What Tibet’s Greatest Ever Yogi Can Teach Us About Living Life

Jetsun Milarepa Image Source: ganachakra.com
Jetsun Milarepa Image Source: ganachakra.com

Reposted from thedailymind.com

His name was Milarepa and he was a murderer
. The start of this yogi’s life was marred by violence, hatred and revenge. But mention his name to any Tibetan and their eyes will well up with tears of devotion and joy. For this is a story about change. This is a man who recognized his flaws and mistakes and turned his life around. This is a man who became the greatest yogi the world has ever seen.

Who was Milarepa?

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Origin Of Mantra ཀརྨ་པ་མཁྱེན་ནོ། – Karmapa Chenno

Reposted from redzambala.com:
ཀརྨ་པ་མཁྱེན་ནོ།
The most important practice in Tibetan Buddhism is Guru Yoga, meditation and mantra on the spiritual head and teacher of the tradition, which is seen as living Buddha, embodiment of three kayas and 10 bhumi (extraordinary powers). In Kagyu tradition the head Lama is Gyalwa Karmapa and his mantra is ཀརྨ་པ་མཁྱེན་ནོ། Karmapa Chenno. It is believed sounds of this mantra are directly connected with the enlightened mind of HH Karmapa and carry its enlightened qualities and brings help when it is most necessary for the benefit of student.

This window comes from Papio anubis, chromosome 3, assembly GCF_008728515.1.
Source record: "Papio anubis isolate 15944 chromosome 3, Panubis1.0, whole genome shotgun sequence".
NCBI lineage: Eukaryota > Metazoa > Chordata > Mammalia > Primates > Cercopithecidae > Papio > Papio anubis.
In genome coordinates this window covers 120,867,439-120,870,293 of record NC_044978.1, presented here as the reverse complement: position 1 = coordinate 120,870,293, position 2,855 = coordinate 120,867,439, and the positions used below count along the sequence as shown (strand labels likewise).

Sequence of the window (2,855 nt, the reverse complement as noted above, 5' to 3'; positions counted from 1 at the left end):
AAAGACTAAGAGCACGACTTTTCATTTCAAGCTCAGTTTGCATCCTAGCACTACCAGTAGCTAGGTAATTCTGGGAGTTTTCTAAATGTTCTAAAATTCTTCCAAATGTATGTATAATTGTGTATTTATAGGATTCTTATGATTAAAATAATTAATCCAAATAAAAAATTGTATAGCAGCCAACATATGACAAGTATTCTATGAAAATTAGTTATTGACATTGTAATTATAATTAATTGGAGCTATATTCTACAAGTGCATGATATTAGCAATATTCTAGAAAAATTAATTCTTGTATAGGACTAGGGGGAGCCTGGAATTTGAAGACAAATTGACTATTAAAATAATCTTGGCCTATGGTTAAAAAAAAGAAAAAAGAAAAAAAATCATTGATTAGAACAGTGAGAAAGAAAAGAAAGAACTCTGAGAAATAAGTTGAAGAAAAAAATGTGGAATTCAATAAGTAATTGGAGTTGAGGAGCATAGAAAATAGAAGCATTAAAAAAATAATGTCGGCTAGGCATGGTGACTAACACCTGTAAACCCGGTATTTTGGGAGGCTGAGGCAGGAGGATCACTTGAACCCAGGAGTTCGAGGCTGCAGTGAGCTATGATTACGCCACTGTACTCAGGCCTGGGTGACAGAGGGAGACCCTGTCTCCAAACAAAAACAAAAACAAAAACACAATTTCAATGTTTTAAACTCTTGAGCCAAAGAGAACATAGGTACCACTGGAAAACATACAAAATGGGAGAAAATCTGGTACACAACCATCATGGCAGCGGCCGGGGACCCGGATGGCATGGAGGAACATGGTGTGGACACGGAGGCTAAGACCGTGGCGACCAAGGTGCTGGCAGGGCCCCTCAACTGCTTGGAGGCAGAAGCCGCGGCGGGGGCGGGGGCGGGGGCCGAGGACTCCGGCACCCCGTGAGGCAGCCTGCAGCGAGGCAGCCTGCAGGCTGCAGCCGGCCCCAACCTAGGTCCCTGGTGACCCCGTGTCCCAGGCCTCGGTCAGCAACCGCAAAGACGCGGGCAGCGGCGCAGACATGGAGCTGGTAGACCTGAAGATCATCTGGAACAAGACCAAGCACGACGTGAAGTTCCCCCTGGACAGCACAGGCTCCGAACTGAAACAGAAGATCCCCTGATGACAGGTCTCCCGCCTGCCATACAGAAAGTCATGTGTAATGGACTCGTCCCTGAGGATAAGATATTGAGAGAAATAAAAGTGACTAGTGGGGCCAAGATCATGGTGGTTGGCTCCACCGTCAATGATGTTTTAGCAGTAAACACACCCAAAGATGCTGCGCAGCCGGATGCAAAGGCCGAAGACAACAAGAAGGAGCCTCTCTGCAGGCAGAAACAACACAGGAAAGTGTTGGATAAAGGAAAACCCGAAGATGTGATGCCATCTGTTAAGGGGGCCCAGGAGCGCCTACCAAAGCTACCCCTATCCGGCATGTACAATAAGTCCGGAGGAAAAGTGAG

Here I would like to share with you a story about the origins of Karmapa Chenno mantra. The Karmapa mantra has originated at the times of 8thKarmapa Mikyo Dorje (1507-1554) in context of teaching about “Calling the Lama from afar.” (more…)

Filling Sacred Objects

By: Dorjé Lopön Dr. Lye 

In Drikung Dharmakirti’s (First Kyabgon Chungtsang) “Ocean of Merit and Wisdom: Instructions for Filling Sacred Objects,” it is stated that among the five types of sacred relics necessary for filling a stupa or statue, the mantra script is the most important as they are the “dharmakaya relics” (chos.sku.ring.bsrel). The mantras are first printed on sheets of paper, cut to fitting-sized strips, painted over with a mixture of saffron and medicinal spice (such as the “six good ingredients” and camphor), rolled up into tight little rolls of mantras and in this case, put into the “bhumpa” (the vase-shaped) part of the stupa alongside with whatever of the other four types of sacred relics that might be available.

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